On most days, Sens. Tim Scott (R-South Carolina) and Cory Booker (D-New Jersey), the only two African-Americans serving in the upper chamber of Congress, cancel each other out. That's just how it goes when you're voting from opposite sides of the ideological aisle.
Despite their differences on most policies that hit the Senate floor, the pair has joined forces to create a bipartisan piece of legislation called the Leveraging and Energizing America's Apprenticeship Programs Act (LEAP). It's also the first bill that Booker has sponsored since he arrived at the Capitol.
The bill's primary goal is to increase the number of participants in registered apprenticeships in the U.S. In addition to arming workers with in-demand skills, it would help fill 4 million job vacancies across the nation, the two lawmakers say. They also believe that apprenticeships could make a significant difference to the 16 percent of young people aged 16-24, especially minorities and individuals who don't have college degrees.
"Our competitiveness and economic strength depend on our commitment to developing a 21st century workforce," Booker said.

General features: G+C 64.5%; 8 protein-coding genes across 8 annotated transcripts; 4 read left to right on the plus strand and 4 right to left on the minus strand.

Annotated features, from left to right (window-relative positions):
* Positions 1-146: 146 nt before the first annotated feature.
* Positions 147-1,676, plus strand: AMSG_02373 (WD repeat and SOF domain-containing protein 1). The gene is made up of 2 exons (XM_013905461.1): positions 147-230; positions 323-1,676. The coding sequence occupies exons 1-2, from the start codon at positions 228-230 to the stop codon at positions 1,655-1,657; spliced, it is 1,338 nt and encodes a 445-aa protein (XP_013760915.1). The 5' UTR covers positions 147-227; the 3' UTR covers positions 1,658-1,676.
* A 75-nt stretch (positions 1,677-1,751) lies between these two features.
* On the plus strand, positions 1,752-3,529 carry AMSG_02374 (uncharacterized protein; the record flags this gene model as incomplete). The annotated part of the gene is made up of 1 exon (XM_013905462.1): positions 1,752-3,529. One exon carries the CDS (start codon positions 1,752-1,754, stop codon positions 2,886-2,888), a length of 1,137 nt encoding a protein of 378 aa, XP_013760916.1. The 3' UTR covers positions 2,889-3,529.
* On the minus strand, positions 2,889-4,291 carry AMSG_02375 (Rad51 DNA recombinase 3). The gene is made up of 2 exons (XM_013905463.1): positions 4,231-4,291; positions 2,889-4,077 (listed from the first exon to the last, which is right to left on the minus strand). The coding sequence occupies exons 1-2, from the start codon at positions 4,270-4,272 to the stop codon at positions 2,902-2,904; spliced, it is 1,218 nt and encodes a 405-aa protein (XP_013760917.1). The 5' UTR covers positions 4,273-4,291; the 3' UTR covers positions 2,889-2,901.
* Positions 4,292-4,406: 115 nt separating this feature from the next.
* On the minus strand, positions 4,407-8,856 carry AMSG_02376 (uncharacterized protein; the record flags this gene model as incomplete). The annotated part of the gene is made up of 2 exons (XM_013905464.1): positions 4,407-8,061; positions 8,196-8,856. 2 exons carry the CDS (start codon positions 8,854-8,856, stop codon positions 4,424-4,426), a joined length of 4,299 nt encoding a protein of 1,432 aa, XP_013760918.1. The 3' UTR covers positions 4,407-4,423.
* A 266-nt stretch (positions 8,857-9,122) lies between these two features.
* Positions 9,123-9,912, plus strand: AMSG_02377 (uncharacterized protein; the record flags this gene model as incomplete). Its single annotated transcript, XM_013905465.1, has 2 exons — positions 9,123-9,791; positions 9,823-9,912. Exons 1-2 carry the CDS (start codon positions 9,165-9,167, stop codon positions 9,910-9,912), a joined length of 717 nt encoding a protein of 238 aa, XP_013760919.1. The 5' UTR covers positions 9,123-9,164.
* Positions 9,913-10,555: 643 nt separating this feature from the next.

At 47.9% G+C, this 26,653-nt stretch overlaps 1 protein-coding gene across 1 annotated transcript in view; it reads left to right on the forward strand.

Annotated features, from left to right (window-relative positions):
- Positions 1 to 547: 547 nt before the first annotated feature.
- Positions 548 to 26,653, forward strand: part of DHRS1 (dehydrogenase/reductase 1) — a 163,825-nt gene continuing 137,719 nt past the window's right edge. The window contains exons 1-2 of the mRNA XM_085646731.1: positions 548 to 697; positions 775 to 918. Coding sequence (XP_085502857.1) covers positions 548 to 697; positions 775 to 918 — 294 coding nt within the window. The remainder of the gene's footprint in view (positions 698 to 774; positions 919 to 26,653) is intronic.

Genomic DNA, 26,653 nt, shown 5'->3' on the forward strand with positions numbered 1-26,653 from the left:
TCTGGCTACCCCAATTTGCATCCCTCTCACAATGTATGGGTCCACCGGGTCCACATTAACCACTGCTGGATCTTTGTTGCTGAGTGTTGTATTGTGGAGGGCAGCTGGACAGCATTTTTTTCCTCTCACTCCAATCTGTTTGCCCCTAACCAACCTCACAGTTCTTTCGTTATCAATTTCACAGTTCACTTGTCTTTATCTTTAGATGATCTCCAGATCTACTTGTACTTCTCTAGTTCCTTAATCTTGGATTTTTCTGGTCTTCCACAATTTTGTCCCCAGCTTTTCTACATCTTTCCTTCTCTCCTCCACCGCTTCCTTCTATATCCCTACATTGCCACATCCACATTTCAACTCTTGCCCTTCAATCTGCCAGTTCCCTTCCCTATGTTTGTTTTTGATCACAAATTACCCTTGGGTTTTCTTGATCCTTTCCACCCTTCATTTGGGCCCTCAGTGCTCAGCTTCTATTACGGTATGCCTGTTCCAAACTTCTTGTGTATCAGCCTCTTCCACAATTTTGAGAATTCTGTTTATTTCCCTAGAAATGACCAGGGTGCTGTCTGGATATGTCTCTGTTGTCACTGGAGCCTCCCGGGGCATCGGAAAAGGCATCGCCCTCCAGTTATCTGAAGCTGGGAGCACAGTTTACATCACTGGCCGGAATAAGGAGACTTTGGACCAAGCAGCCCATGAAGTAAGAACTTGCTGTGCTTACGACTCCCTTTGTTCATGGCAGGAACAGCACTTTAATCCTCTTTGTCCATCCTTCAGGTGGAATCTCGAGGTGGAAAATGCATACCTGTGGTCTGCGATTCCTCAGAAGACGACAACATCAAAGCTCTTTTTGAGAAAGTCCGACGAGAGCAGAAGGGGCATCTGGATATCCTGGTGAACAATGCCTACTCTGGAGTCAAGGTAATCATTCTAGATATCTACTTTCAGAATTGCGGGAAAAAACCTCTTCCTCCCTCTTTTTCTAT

In 2012, the U.S. had just 358,000 active registered apprenticeships, which is far less than the number offered European nations like Germany, where close to 50 percent of young people complete apprenticeship programs. Individuals in this country who complete registered apprenticeship programs reportedly earn $240,000 or more over the course of their careers than those who don't.
“In South Carolina we’ve been able to develop an effective apprenticeship program, one built on public-private partnerships for students along with a tax credit for job creators,” said Scott. “Because of our balanced approach, we have seen international companies like Boeing and BMW, as well as many smaller businesses across the state, begin to use the program and provide new employment opportunities for individuals.”
A key provision in the measure is a federal tax credit for businesses hiring new apprentices that are registered with the U.S. Labor Department or a state apprenticeship agency. To pay for the tax credit, Booker and Scott are proposing a ban on federal agencies printing publications that are available online, but includes an exemption for seniors, Medicare recipients and communities with limited Internet access.
Follow Joyce Jones on Twitter: @BETpolitichick.
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(Photos from left: Chip Somodevilla/Getty Images,REUTERS/Joshua Roberts)